computers  programming  jobs  careers  happiness  memory  spacedrepetition  learning 
23 days ago by pozorvlak
Zarr — zarr 2.3.2 documentation
Zarr is a Python package providing an implementation of chunked, compressed, N-dimensional arrays.
computers  programming  python  datascience 
26 days ago by pozorvlak
Structured disentangled representations
How to interpret the various terms in the ELBO objective function, and how to generalise it to variational autoencoders (VAEs) with several latent variables.
computers  programming  maths  statistics  machinelearning  ai  deeplearning 
26 days ago by pozorvlak
Itertools Recipes
This section shows recipes for creating an extended toolset using the existing itertools as building blocks.
computers  programming  python  algorithms 
26 days ago by pozorvlak
What Really Happened in Y2K?
As year 2000, 'Y2K', approached, many feared that computer programs would cause problems. There is a widespread belief that the millennium bug was a myth, invented by rapacious consultants as a way to make money. What was the truth? What, if anything, happened? Have we learnt all the right lessons?
video  talks  y2k  history  consulting  computers  programming  economics  government  distributedsystems  time  logistics 
27 days ago by pozorvlak
ImperialViolet - Cryptographic Agility
Sometimes more extensibility points have been added inside of extensions in the expectation that it'll save adding another, top-level extension in the future. This has generally been a mistake: these extension points have added complexity for little reason and, when we try to use them, we often find that bugs have rusted them solid anyway. They've just been a waste.

There's a lesson in all this: have one joint and keep it well oiled.
computers  programming  internet  networking  crypto  security  infosec  softwarearchitecture 
29 days ago by pozorvlak
What Great Data Analysts Do — and Why Every Organization Needs Them
Statisticians and machine learning engineers are narrow-and-deep workers — the shape of a rabbit hole, incidentally — so it’s really important to point them at problems that deserve the effort. If your experts are carefully solving the wrong problems, your investment in data science will suffer low returns. To ensure that you can make good use of narrow-and-deep experts, you either need to be sure you already have the right problem or you need a wide-and-shallow approach to finding one.
datascience  machinelearning  statistics  jobs  computers  programming  dataviz 
4 weeks ago by pozorvlak
Explainable AI won’t deliver. Here’s why. - HackerNoon.com - Medium
Explainability provides a cartoon sketch of a why, but it doesn’t provide the how of decision-making. It’s not safe to take a cartoon sketch as more than inspiration, and you’d do well to remember that trust based on XAI is like trust based on a few pieces out of a giant puzzle.
computers  programming  ai  machinelearning 
4 weeks ago by pozorvlak
How to prevent embarrassment in AI - HackerNoon.com - Medium
A policy layer is a separate layer of logic that sits on top of the ML/AI system. It’s a must-have AI safety net that checks the output, filters it, and determines what to do with it. For example, your policy might say, “No word in the output is allowed to match our profanity blacklist.”
computers  programming  ai  machinelearning 
4 weeks ago by pozorvlak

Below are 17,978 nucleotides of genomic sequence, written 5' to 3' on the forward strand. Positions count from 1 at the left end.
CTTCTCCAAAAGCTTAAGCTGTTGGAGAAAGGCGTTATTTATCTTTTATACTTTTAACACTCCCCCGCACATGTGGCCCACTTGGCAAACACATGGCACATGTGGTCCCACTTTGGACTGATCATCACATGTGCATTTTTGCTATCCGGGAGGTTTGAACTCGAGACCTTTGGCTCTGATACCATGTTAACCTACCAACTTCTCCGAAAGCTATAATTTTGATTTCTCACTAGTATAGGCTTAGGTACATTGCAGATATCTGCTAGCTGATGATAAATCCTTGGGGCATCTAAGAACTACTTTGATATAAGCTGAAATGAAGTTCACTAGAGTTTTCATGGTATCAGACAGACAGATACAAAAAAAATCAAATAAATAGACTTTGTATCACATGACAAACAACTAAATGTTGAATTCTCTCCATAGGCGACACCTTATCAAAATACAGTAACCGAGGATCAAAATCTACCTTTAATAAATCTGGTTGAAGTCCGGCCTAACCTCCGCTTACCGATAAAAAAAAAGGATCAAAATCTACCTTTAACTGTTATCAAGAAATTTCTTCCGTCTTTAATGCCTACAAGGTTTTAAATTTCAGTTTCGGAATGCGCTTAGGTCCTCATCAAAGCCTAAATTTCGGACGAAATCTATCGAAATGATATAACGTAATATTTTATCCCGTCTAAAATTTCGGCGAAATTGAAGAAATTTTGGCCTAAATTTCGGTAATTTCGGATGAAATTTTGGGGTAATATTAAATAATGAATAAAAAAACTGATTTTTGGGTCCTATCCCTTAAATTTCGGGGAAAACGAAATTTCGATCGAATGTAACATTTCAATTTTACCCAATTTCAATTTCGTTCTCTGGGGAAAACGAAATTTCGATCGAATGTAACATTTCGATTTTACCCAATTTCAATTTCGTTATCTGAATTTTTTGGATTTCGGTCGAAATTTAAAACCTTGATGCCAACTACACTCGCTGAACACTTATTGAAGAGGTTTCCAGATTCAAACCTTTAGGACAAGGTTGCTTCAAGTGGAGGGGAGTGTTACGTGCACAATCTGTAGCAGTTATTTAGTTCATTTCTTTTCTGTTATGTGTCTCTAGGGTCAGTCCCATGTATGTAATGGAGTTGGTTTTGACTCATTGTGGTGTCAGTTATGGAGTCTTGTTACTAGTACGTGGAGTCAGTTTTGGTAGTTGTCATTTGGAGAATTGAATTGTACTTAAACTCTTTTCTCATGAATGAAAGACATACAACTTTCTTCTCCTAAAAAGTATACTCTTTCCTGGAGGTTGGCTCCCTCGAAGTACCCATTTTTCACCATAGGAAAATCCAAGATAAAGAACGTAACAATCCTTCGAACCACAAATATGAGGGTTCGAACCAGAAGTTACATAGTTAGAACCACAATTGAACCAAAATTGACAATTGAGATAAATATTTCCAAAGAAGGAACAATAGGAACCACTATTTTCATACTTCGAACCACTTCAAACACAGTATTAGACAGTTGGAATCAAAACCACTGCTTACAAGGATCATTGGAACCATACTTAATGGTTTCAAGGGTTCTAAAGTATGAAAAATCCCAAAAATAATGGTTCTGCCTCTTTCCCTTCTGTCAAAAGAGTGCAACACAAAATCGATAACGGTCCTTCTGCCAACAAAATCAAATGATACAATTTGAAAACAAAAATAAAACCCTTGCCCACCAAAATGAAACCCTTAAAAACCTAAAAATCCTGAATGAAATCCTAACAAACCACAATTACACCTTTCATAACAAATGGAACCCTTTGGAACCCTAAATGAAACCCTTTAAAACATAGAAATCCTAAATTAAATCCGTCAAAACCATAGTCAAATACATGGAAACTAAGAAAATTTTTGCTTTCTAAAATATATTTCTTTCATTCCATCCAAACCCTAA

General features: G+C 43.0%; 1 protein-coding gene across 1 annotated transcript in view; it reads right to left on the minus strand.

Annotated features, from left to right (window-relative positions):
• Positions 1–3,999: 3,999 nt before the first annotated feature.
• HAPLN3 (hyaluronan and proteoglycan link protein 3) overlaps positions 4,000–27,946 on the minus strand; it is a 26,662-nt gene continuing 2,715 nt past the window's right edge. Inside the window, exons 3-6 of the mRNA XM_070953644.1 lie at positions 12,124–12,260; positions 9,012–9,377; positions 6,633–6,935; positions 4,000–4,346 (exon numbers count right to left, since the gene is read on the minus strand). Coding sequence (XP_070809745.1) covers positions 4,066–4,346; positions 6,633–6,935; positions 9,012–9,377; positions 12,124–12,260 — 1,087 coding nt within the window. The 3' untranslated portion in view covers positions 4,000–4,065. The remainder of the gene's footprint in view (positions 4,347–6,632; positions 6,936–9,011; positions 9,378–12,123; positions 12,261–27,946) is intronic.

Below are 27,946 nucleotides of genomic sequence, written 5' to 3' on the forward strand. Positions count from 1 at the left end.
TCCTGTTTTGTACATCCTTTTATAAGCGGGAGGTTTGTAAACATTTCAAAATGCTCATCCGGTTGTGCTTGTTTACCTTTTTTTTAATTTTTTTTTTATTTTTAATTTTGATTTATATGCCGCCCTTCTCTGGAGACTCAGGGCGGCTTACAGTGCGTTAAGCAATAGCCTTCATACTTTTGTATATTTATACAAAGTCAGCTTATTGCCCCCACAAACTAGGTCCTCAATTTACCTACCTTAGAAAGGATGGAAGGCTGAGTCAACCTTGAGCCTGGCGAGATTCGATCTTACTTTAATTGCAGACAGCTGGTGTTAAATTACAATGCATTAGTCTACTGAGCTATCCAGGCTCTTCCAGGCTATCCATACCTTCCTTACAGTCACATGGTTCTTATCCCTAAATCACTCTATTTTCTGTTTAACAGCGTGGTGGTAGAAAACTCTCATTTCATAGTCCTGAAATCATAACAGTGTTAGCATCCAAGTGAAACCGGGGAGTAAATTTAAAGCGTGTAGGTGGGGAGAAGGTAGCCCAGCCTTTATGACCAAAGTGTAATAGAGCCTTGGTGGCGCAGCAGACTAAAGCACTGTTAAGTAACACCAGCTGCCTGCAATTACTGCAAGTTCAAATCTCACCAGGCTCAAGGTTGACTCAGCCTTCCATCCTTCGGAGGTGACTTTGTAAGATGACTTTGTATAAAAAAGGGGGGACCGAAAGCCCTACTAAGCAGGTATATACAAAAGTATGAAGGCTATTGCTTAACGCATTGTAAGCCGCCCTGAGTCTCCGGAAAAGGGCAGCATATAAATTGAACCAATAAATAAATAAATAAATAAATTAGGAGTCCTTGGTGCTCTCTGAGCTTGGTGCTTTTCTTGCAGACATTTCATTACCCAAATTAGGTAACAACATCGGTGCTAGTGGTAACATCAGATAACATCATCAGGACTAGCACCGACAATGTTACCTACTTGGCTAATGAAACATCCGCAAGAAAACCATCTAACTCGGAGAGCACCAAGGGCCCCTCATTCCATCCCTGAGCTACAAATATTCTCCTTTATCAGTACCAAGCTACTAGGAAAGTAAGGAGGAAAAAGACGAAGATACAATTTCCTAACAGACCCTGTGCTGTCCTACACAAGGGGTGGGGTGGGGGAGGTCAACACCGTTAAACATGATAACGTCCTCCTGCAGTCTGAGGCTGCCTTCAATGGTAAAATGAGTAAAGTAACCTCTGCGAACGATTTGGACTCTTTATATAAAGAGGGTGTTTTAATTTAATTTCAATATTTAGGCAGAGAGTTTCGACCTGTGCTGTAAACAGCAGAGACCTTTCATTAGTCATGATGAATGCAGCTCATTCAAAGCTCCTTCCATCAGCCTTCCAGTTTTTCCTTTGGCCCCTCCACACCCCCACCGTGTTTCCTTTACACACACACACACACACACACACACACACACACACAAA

Latacora - The PGP Problem
Cryptography engineers have been tearing their hair out over PGP’s deficiencies for (literally) decades. When other kinds of engineers get wind of this, they’re shocked. PGP is bad? Why do people keep telling me to use PGP? The answer is that they shouldn’t be telling you that, because PGP is bad and needs to go away.
There are, as you’re about to see, lots of problems with PGP. Fortunately, if you’re not morbidly curious, there’s a simple meta-problem with it: it was designed in the...
computers  programming  crypto  security  infosec  ux  ui 
5 weeks ago by pozorvlak
Taking Snorkel for a spin
Snorkel and active learning both attempt to enable learning with limited labeled data. Active learning introduces human expertise into the loop to smartly label a small set of data; Snorkel removes humans from the labeling process, but finds a way to smartly combine a large number of noisy, low quality - and, in some cases - automatically generated labels (albeit retaining human domain knowledge). Snorkel provides an interesting take, and leaves us wondering if large fleets of human ...
computers  machinelearning  ai  programming  statistics 
6 weeks ago by pozorvlak
the decline of Java application servers when using docker containers
Lots of Java developers have learnt to use Application Servers and will continue to use them in a docker world; which is fine. But at the same time I see their use declining as lots of the things application servers have done for us over the years are now not so relevant with docker & kubernetes and frameworks can do most of that instead in a simpler, leaner way.
computers  programming  java  docker 
6 weeks ago by pozorvlak
Immutable Infrastructure, hotdeploys, and the JVM – Software Blog
Don’t hotdeploy/redeploy/migrate your java services in production at runtime
Do have a very strong focus on your delivery pipeline/automation/testing to quickly make changes to your system
computers  programming  continuousintegration  java 
6 weeks ago by pozorvlak
Twitter
RT : User Interface vs The Underlying Code
programming 
7 weeks ago by pozorvlak
Fast key-value stores: An idea whose time has come and gone - 03de87e2856b06a94ffae7dca218db2d4b9afd39.pdf
Remote, in-memory key-value (RInK) stores such as Mem-cached [6] and Redis [7] are widely used in industry and arean active area of academic research. Coupled with statelessapplication servers to execute business logic and a database-like system to provide persistent storage, they form a corecomponent of popular data center service architectures. Weargue that the time of theRInKstore has come and gone: theirdomain-independent APIs (e.g., PUT/GET) push complex-ity back to the application, leading to extra (un)marshallingoverheads and network hops. Instead, data center servicesshould be built using stateful application servers or customin-memory stores with domain-specific APIs, which offerhigher performance thanRInKs at lower cost.
computers  distributedsystems  programming  google  databases  softwarearchitecture 
8 weeks ago by pozorvlak
Forget monoliths vs. microservices. Cognitive load is what matters. | TechBeacon
For innovative software organizations, managing the overall cognitive load on their teams is a guiding development and operational principle.
computers  programming  distributedsystems  teamwork  management  microservices  softwarearchitecture  cloudcomputing 
9 weeks ago by pozorvlak